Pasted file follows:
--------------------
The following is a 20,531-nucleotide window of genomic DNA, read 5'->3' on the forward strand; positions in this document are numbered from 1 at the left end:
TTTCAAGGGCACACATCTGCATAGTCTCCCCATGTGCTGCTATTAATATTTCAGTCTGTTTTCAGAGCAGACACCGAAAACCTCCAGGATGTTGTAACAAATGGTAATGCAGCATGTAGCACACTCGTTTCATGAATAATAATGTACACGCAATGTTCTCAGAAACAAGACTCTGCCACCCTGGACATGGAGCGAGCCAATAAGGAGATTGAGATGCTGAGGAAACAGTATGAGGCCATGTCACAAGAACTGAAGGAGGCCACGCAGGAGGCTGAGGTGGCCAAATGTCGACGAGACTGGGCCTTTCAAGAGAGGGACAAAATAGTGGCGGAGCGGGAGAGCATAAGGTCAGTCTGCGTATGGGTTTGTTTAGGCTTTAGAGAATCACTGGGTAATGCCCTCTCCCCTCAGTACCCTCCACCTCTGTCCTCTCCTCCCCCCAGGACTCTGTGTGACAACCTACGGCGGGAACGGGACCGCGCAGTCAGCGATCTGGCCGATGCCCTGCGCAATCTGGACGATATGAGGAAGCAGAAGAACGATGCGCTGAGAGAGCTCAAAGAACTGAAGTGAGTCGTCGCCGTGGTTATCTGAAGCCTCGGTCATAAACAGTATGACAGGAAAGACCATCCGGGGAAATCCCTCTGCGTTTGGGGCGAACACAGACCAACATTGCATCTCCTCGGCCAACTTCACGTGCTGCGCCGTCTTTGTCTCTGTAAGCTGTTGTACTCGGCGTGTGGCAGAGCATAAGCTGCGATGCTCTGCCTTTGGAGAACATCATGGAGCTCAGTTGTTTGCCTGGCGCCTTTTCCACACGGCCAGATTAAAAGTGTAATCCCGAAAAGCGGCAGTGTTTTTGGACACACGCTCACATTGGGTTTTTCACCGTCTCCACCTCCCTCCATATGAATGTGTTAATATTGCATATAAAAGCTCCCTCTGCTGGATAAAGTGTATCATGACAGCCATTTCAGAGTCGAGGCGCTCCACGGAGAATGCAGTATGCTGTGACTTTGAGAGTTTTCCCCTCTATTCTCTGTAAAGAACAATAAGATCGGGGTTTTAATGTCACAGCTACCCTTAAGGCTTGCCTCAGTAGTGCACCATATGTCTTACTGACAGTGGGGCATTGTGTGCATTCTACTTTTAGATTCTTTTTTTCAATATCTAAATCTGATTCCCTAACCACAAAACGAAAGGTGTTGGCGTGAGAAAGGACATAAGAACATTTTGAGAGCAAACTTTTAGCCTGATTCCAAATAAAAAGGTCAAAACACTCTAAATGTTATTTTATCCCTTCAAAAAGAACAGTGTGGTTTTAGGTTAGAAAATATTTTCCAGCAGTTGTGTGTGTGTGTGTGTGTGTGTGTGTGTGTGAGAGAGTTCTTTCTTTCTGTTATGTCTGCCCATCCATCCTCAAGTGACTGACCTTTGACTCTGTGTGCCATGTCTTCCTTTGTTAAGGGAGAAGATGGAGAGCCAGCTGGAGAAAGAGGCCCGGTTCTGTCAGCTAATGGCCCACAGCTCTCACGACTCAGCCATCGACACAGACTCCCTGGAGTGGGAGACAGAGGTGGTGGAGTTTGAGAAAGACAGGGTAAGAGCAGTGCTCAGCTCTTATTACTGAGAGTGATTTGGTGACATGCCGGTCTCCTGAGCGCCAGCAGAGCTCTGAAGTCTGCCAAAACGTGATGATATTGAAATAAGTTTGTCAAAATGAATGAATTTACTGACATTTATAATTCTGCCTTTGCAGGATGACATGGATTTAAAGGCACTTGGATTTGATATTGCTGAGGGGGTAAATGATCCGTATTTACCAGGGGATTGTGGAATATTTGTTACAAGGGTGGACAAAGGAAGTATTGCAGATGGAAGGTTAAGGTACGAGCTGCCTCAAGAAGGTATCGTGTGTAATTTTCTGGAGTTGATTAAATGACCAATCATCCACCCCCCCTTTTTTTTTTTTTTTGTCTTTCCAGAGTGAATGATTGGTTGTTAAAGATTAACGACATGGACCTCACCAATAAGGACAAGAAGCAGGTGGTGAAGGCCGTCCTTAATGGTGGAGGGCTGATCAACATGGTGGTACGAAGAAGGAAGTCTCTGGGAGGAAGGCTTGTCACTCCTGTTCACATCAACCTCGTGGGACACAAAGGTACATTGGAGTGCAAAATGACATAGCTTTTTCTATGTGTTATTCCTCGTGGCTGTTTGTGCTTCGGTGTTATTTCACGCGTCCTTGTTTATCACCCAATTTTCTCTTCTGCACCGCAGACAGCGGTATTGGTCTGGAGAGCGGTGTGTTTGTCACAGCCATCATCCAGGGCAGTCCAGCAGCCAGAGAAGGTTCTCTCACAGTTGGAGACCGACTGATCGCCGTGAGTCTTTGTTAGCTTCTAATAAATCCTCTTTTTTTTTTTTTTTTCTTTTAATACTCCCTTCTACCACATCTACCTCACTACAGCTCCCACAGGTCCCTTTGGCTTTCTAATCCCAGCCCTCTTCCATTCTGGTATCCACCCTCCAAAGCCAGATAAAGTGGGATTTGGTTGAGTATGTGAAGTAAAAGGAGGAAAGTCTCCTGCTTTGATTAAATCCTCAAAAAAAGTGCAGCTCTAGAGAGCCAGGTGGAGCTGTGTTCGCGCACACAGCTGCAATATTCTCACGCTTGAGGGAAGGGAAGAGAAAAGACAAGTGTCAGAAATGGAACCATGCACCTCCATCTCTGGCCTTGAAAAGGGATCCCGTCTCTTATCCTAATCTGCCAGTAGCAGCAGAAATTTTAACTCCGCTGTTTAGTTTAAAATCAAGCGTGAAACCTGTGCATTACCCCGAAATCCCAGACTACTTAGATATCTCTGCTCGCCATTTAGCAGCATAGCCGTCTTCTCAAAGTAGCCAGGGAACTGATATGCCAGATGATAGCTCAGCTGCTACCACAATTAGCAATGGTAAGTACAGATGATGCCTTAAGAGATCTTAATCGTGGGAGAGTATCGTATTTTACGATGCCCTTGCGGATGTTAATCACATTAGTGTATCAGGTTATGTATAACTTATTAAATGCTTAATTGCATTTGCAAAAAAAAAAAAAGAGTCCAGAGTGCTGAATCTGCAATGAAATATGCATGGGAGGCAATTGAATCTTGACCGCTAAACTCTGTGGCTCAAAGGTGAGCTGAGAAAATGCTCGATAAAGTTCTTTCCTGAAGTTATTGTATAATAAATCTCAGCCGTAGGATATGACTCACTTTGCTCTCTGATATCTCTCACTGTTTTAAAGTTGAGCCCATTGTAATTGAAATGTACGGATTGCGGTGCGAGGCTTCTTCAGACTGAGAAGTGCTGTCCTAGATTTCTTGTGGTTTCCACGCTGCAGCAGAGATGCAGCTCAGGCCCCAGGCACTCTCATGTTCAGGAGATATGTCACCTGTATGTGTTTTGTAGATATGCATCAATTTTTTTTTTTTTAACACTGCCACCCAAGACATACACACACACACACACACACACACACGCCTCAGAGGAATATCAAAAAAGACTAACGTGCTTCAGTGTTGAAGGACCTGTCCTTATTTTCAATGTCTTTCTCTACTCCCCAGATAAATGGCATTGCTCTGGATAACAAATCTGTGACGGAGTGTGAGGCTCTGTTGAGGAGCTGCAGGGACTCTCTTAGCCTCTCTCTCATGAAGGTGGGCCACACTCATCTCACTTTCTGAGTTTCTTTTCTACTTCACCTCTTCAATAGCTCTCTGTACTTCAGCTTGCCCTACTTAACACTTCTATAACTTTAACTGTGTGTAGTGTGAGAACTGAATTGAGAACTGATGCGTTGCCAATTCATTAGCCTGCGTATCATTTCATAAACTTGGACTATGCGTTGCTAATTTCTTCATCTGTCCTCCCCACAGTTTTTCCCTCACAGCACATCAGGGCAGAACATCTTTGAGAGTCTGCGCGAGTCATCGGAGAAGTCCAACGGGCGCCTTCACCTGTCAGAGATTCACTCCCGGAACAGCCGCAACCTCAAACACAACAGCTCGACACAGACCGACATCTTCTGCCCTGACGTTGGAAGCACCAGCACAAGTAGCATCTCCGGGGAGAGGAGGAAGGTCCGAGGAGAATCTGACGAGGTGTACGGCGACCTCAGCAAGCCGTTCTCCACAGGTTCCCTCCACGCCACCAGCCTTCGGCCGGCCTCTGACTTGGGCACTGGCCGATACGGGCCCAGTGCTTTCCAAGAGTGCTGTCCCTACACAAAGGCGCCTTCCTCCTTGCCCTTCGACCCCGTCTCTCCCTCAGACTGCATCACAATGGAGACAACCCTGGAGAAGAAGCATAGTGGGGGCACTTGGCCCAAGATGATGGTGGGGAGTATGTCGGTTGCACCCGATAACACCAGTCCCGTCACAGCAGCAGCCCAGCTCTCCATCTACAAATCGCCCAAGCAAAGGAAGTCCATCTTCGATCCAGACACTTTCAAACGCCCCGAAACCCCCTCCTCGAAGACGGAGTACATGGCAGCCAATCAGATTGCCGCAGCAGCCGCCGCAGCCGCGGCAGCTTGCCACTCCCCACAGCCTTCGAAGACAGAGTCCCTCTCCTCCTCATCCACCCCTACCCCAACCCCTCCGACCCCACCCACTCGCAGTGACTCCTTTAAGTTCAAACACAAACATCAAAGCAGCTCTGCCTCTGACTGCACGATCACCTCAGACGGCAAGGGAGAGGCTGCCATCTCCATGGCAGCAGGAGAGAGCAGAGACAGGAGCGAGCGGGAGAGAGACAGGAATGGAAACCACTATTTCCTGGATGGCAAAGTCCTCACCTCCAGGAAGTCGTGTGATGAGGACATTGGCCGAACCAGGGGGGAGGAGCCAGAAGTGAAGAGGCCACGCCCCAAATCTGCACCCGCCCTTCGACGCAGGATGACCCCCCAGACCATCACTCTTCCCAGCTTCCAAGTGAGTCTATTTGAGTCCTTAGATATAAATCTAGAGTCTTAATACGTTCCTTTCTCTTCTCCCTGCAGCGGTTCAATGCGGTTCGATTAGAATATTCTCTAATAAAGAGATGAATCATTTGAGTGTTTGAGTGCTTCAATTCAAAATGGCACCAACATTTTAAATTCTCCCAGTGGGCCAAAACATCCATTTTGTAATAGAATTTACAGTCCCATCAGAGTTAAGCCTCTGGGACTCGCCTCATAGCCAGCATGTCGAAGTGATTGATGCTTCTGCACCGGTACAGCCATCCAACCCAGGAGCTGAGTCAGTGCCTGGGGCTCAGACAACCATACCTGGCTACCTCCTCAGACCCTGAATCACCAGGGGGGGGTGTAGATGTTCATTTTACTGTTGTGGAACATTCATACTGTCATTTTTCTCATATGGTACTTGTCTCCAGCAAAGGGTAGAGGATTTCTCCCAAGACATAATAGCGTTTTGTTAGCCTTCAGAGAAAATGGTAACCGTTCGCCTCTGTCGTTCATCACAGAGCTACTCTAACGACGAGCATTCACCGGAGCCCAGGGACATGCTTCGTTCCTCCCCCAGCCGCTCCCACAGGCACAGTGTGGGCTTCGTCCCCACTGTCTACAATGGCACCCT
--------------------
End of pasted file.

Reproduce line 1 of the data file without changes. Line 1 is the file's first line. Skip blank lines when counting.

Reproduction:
The following is a 20,531-nucleotide window of genomic DNA, read 5'->3' on the forward strand; positions in this document are numbered from 1 at the left end: